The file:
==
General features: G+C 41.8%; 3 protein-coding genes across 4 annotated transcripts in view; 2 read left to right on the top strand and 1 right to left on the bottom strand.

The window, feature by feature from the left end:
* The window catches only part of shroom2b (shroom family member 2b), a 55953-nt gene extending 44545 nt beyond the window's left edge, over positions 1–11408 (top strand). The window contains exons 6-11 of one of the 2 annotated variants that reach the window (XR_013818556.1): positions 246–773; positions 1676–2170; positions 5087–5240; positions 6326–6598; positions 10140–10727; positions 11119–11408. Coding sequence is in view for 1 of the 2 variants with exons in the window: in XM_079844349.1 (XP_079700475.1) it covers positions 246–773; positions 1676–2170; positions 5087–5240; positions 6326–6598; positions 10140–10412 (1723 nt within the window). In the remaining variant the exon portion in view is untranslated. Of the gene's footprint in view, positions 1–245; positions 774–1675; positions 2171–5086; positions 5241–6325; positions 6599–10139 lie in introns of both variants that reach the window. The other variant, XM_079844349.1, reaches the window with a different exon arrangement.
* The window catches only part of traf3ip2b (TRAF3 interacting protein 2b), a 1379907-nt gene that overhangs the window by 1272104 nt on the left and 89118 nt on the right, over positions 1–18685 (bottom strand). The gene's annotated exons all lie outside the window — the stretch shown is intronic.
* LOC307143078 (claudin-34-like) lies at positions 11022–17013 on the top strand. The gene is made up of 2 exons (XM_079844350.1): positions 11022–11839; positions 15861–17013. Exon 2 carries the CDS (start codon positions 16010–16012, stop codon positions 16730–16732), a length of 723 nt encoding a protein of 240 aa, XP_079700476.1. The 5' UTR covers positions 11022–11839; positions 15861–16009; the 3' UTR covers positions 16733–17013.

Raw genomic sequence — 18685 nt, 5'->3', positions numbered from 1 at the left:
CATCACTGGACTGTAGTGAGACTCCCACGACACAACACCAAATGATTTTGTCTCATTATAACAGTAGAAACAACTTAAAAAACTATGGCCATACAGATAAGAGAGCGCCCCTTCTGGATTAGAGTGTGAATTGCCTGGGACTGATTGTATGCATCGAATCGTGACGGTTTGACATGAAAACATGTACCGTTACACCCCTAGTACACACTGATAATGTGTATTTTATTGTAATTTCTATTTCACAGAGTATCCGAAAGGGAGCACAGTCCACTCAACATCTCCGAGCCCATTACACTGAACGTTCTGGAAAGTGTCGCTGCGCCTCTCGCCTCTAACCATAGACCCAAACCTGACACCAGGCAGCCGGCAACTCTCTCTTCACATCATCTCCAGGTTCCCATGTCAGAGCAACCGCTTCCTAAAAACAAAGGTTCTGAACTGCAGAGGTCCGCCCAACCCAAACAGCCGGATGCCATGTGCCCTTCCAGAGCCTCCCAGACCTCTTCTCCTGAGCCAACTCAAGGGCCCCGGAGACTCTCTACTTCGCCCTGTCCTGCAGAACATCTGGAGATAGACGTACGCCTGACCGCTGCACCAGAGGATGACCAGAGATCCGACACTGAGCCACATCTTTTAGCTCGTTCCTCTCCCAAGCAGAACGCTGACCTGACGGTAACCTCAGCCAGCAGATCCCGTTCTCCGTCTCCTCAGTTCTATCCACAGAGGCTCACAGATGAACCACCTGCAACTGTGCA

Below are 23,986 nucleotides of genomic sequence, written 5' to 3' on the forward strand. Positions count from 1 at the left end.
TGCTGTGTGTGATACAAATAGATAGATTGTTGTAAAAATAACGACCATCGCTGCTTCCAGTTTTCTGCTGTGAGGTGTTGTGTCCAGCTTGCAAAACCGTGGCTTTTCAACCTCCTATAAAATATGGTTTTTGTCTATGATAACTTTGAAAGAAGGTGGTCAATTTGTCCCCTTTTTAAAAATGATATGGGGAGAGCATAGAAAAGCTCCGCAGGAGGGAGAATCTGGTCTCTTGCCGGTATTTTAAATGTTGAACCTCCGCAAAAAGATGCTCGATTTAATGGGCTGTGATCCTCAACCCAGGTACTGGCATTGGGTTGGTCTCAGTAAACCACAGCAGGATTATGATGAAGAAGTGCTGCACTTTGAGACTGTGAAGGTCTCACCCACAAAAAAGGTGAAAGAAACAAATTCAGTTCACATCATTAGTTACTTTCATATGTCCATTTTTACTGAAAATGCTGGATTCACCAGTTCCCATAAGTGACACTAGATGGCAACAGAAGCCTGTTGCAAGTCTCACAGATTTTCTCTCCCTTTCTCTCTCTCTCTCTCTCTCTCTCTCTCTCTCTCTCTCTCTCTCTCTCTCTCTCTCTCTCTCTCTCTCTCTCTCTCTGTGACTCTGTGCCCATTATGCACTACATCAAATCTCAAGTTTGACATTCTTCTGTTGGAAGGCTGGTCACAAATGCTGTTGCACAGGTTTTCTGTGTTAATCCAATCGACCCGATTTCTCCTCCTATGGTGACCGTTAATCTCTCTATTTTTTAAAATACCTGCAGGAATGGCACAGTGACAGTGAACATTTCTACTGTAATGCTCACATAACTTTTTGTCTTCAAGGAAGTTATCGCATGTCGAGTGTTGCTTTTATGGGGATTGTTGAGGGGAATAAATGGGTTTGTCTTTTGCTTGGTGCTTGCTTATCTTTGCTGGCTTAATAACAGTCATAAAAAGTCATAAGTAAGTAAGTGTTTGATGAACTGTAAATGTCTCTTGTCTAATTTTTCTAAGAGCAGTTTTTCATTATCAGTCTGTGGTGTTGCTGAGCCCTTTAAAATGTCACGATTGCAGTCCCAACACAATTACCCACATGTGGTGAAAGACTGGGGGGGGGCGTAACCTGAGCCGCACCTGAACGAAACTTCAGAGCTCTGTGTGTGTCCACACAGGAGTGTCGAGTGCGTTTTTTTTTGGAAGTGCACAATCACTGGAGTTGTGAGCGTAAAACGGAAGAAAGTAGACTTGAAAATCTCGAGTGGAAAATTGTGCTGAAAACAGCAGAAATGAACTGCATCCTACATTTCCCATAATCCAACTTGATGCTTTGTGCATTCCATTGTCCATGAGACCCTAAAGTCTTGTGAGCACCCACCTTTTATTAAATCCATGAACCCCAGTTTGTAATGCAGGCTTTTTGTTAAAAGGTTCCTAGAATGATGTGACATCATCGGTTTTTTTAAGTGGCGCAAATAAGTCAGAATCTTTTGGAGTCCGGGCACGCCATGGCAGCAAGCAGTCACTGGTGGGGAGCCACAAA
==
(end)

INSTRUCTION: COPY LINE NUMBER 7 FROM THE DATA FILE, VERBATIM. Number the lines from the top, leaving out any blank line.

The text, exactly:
CATCACTGGACTGTAGTGAGACTCCCACGACACAACACCAAATGATTTTGTCTCATTATAACAGTAGAAACAACTTAAAAAACTATGGCCATACAGATAAGAGAGCGCCCCTTCTGGATTAGAGTGTGAATTGCCTGGGACTGATTGTATGCATCGAATCGTGACGGTTTGACATGAAAACATGTACCGTTACACCCCTAGTACACACTGATAATGTGTATTTTATTGTAATTTCTATTTCACAGAGTATCCGAAAGGGAGCACAGTCCACTCAACATCTCCGAGCCCATTACACTGAACGTTCTGGAAAGTGTCGCTGCGCCTCTCGCCTCTAACCATAGACCCAAACCTGACACCAGGCAGCCGGCAACTCTCTCTTCACATCATCTCCAGGTTCCCATGTCAGAGCAACCGCTTCCTAAAAACAAAGGTTCTGAACTGCAGAGGTCCGCCCAACCCAAACAGCCGGATGCCATGTGCCCTTCCAGAGCCTCCCAGACCTCTTCTCCTGAGCCAACTCAAGGGCCCCGGAGACTCTCTACTTCGCCCTGTCCTGCAGAACATCTGGAGATAGACGTACGCCTGACCGCTGCACCAGAGGATGACCAGAGATCCGACACTGAGCCACATCTTTTAGCTCGTTCCTCTCCCAAGCAGAACGCTGACCTGACGGTAACCTCAGCCAGCAGATCCCGTTCTCCGTCTCCTCAGTTCTATCCACAGAGGCTCACAGATGAACCACCTGCAACTGTGCA